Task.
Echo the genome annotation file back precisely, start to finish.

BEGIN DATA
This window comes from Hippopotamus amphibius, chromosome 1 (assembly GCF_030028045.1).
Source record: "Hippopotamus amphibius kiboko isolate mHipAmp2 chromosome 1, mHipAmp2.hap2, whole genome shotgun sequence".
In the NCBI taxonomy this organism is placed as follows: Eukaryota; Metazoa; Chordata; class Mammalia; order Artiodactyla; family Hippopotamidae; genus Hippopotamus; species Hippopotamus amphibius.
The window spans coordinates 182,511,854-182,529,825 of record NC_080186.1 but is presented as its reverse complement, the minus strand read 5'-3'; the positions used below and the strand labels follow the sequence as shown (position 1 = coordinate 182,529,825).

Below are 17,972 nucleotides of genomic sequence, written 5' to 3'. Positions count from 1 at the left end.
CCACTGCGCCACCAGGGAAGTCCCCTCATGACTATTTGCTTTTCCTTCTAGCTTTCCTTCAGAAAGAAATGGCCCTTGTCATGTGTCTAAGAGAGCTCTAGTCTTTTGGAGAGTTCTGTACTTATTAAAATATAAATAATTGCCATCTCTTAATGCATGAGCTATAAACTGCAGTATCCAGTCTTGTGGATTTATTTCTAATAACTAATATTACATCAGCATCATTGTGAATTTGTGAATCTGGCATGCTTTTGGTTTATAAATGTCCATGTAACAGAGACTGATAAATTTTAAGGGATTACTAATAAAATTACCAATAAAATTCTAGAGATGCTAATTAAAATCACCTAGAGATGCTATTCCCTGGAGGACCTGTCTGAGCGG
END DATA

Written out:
This window comes from Hippopotamus amphibius, chromosome 1 (assembly GCF_030028045.1).
Source record: "Hippopotamus amphibius kiboko isolate mHipAmp2 chromosome 1, mHipAmp2.hap2, whole genome shotgun sequence".
In the NCBI taxonomy this organism is placed as follows: Eukaryota; Metazoa; Chordata; class Mammalia; order Artiodactyla; family Hippopotamidae; genus Hippopotamus; species Hippopotamus amphibius.
The window spans coordinates 182,511,854-182,529,825 of record NC_080186.1 but is presented as its reverse complement, the minus strand read 5'-3'; the positions used below and the strand labels follow the sequence as shown (position 1 = coordinate 182,529,825).

Below are 17,972 nucleotides of genomic sequence, written 5' to 3'. Positions count from 1 at the left end.
CCACTGCGCCACCAGGGAAGTCCCCTCATGACTATTTGCTTTTCCTTCTAGCTTTCCTTCAGAAAGAAATGGCCCTTGTCATGTGTCTAAGAGAGCTCTAGTCTTTTGGAGAGTTCTGTACTTATTAAAATATAAATAATTGCCATCTCTTAATGCATGAGCTATAAACTGCAGTATCCAGTCTTGTGGATTTATTTCTAATAACTAATATTACATCAGCATCATTGTGAATTTGTGAATCTGGCATGCTTTTGGTTTATAAATGTCCATGTAACAGAGACTGATAAATTTTAAGGGATTACTAATAAAATTACCAATAAAATTCTAGAGATGCTAATTAAAATCACCTAGAGATGCTATTCCCTGGAGGACCTGTCTGAGCGG